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Why AI detectors think the US Constitution was written by AI

Zoom in / AI-generated image of James Madison writing the United States Constitution using AI.

Midjourney / Bing Edwards

If you feed America’s most important legal document – the US Constitution – into a tool designed to detect text written by AI models like ChatGPT, it will tell you that the document was almost certainly written by AI. But unless James Madison is a time traveler, this cannot be the case. Why do AI type detectors give false positives? We spoke to several experts — and creator of the AI ​​type detector GPTZero — to find out.

Among the news stories of overzealous professors failing an entire class due to suspected AI writing tool use and falsely accusing children of using ChatGPT, generative AI has education in a frenzy. Some think it represents an existential crisis. Teachers who draw on didactic methods developed over the past century have been scrambling to find ways to maintain the status quo—the tradition of relying on the essay as a tool for measuring student mastery of a subject matter.

As tempting as it may be to rely on AI tools to detect AI-generated writing, evidence so far has shown them to be unreliable. Due to false positives, AI type detectors such as GPTZero and ZeroGPT and OpenAI’s Text Classifier cannot be trusted to detect text composed of Large Language Models (LLMs) such as ChatGPT.

If you feed GPTZero a piece of the US Constitution, it says that the text “will likely be written entirely by artificial intelligence.” Several times over the past six months, screenshots of other AI-powered detectors have surfaced showing similar results The virus moved on social media, inspiring confusion and plenty of jokes about the founding fathers being robots. It turns out that the same thing is happening with the Bible anthology, which has also been shown to be generated by artificial intelligence.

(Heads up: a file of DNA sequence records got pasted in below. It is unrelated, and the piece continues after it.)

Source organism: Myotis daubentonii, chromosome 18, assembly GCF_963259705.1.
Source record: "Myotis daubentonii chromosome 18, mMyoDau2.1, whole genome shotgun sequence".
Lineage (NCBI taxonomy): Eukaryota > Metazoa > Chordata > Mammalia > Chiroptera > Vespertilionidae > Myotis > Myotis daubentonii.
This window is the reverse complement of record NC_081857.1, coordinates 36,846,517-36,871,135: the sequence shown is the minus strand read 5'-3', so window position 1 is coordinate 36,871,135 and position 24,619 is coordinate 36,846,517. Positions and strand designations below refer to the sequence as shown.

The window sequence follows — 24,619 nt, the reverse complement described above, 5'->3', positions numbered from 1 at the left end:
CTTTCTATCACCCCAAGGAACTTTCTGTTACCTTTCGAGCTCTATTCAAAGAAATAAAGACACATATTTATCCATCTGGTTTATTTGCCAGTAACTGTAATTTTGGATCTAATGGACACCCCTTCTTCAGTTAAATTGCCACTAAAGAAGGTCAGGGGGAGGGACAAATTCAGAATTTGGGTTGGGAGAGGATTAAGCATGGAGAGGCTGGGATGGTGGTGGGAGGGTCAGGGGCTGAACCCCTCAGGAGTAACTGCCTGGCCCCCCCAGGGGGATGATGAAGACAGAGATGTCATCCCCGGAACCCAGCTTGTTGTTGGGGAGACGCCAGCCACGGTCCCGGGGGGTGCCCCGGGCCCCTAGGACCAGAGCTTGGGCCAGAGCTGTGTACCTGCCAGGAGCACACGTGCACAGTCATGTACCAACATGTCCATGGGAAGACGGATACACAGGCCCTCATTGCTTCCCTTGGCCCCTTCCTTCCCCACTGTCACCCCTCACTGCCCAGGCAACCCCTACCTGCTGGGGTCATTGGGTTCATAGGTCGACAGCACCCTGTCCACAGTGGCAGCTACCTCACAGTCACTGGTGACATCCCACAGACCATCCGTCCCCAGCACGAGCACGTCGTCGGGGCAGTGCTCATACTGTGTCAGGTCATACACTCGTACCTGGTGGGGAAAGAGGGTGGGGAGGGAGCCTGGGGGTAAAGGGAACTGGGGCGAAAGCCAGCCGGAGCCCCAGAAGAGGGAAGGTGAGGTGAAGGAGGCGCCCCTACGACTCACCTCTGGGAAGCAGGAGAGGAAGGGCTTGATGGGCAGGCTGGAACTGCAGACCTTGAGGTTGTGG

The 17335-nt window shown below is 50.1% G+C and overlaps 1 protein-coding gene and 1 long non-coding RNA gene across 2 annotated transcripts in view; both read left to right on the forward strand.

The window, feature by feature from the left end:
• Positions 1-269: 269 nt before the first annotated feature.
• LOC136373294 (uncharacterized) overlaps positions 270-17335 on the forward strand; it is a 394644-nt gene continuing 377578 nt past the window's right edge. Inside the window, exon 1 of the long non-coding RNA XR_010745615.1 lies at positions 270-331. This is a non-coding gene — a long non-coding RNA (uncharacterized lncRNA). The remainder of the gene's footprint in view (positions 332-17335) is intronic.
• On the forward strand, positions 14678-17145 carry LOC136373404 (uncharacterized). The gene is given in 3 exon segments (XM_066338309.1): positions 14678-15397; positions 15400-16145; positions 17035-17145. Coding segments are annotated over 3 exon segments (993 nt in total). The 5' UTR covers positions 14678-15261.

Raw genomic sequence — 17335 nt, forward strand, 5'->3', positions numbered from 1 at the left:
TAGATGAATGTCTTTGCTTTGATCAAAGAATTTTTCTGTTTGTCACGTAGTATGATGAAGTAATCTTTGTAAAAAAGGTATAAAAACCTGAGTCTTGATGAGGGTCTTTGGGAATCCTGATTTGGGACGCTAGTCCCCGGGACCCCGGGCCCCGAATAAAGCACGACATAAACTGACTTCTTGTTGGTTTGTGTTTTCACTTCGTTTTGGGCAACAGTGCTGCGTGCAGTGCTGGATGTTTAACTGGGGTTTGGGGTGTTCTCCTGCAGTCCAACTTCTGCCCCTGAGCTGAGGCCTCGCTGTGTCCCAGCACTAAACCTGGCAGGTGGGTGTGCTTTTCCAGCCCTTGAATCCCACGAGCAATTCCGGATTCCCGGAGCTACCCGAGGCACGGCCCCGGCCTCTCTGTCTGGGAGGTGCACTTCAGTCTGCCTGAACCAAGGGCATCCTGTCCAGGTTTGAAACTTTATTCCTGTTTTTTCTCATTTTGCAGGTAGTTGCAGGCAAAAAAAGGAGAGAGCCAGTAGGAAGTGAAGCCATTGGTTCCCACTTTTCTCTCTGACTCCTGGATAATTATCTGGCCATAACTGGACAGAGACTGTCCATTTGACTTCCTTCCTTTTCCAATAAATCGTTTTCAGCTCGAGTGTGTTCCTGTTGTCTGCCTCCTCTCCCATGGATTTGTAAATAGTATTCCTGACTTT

To explain why these tools make such obvious mistakes (and often lead to false positives), we first need to understand how they work.

Understand the concepts behind AI discovery

Different AI handwriting detectors use slightly different methods of detection but with a similar premise: an AI model trained on a large set of text (consisting of millions of writing examples) and a predicted set of rules that determine whether handwriting is likely to be man made. or artificial intelligence.

For example, at the heart of GPTZero is a neural network trained on “a large variety of human-written text generated by artificial intelligence, with an emphasis on English prose,” according to the service’s FAQ. The system then uses properties such as “perplexity” and “explosion” to evaluate the text and determine its classification.

Bonnie Jacobs/Getty Images

In machine learning, perplexity is a measure of how much a piece of text deviates from what the AI ​​model learned while training it. As Dr. Margaret Mitchell of AI firm Hugging Face told Ars, “Puzzling is a function of ‘How amazing is this language based on what you’ve seen?'” “”

So the thinking behind measuring puzzlement is that when they write a script, AI models like ChatGPT will naturally access what they know best, which comes from their training data. The closer the manager is to the training data, the lower the confusion rating. Humans are offensive writers—or at least that’s the theory—but humans can also write with low bewilderment, especially when imitating a formal style used in law or certain types of academic writing. Also, many of the phrases we use are surprisingly common.

Let’s say we guess the next word in the phrase “I’d like a cup of _____”. Most people fill in the blanks with the word “water”, “coffee” or “tea”. A language model that is trained on lots of English text will do the same because these phrases appear frequently in English writing. Confusion from any of these three outcomes will be very low because the prediction is quite certain.



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